Kwajalein Island from above

Kwajalein Island, which is part of the Kwajalein Atoll in the Republic of the Marshall Islands, is home to U.S. Army Garrison Kwajalein Atoll and the Ronald Reagan Ballistic Missile Defense Test Site. (Image courtesy of USGS.)

In a typical test, a Minuteman III missile travels more than 7,700 kilometers toward the island of Illeginni in the Kwajalein Atoll. As the last of three stages drops off during the missile’s trajectory, only the missile bus, carrying the warhead, is left. By design, the warhead spins up after release from the bus and heats up as it enters the atmosphere. Most often the warhead is designed to detonate its high explosives just before it enters the water.

Prior to detonation, LIDSS rafts capture images that aid in assessing such parameters as the warhead height of burst, reentry angle, location relative to target, and other performance criteria. The rafts are outfitted with equipment such as high-speed, streak, and high-definition video cameras, as well as hydrophones, microphones, and telemetry equipment that record key information about the overall performance. LIDSS rafts maintain their position in the water thanks to a global positioning system–based control setup developed by members of the team.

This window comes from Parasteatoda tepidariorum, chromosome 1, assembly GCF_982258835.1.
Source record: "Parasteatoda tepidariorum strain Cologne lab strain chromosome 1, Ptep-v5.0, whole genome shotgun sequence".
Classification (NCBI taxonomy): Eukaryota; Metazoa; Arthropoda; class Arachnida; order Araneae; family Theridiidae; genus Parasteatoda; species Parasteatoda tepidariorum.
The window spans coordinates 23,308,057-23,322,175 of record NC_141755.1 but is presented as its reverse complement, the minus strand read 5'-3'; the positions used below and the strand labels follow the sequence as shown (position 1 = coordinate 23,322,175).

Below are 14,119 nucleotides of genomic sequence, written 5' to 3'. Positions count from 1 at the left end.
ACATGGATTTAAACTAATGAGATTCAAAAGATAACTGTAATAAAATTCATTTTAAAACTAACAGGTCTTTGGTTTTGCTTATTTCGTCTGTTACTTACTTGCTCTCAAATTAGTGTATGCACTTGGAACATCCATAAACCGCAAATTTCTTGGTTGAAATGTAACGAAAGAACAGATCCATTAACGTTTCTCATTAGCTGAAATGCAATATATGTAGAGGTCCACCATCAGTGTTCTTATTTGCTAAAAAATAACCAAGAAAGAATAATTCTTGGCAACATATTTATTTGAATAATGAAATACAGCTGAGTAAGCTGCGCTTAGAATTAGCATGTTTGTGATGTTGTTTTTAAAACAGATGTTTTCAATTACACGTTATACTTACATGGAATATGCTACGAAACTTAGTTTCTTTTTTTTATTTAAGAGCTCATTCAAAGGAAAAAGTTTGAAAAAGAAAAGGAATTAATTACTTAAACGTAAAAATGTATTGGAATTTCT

Within two hours of reentry, the Livermore team can provide its DOD customers with a preliminary score of the missile–warhead performance and accuracy. The team then retrieves the rafts, takes the data back to Lawrence Livermore, and provides a more detailed report in the following weeks. Although the performance score was once measured in terms of how close the warhead landed to its target, today it consists of various performance indicators from different LIDSS instruments. Says Jensen, “The ‘independent’ in the LIDSS name stands for the fact that different types of measurements provide an independent check on scoring accuracy and build a more robust picture of a system’s performance.”

Rafts sitting on flat ground near beach

The LIDSS rafts at Kwajalein Island await transport to the area where they will gather data during the next test of a Minuteman III missile.

Life on a Remote, Tropical Island

Three or four times a year, Jensen and other members of his group spend 48 hours traveling to the Kwajalein Atoll, one of the largest coral reef atolls in the world. Part of the Republic of the Marshall Islands (RMI) in Micronesia, Kwajalein Island within the atoll is home to U.S. Army Garrison Kwajalein Atoll and the Ronald Reagan Ballistic Missile Defense Test Site. The island base, leased from the RMI government, is populated by more than 1,200 U.S. military staff and contractors. A crescent-shaped reef about 2.5 square kilometers in area, Kwajalein Island is home to a complete community with housing, a post office, a bank, and a modest grocery store, but not much else. “You can bike from one end of the island to the other in about 15 minutes,” says Jensen. Biking and walking are the island’s primary modes of travel.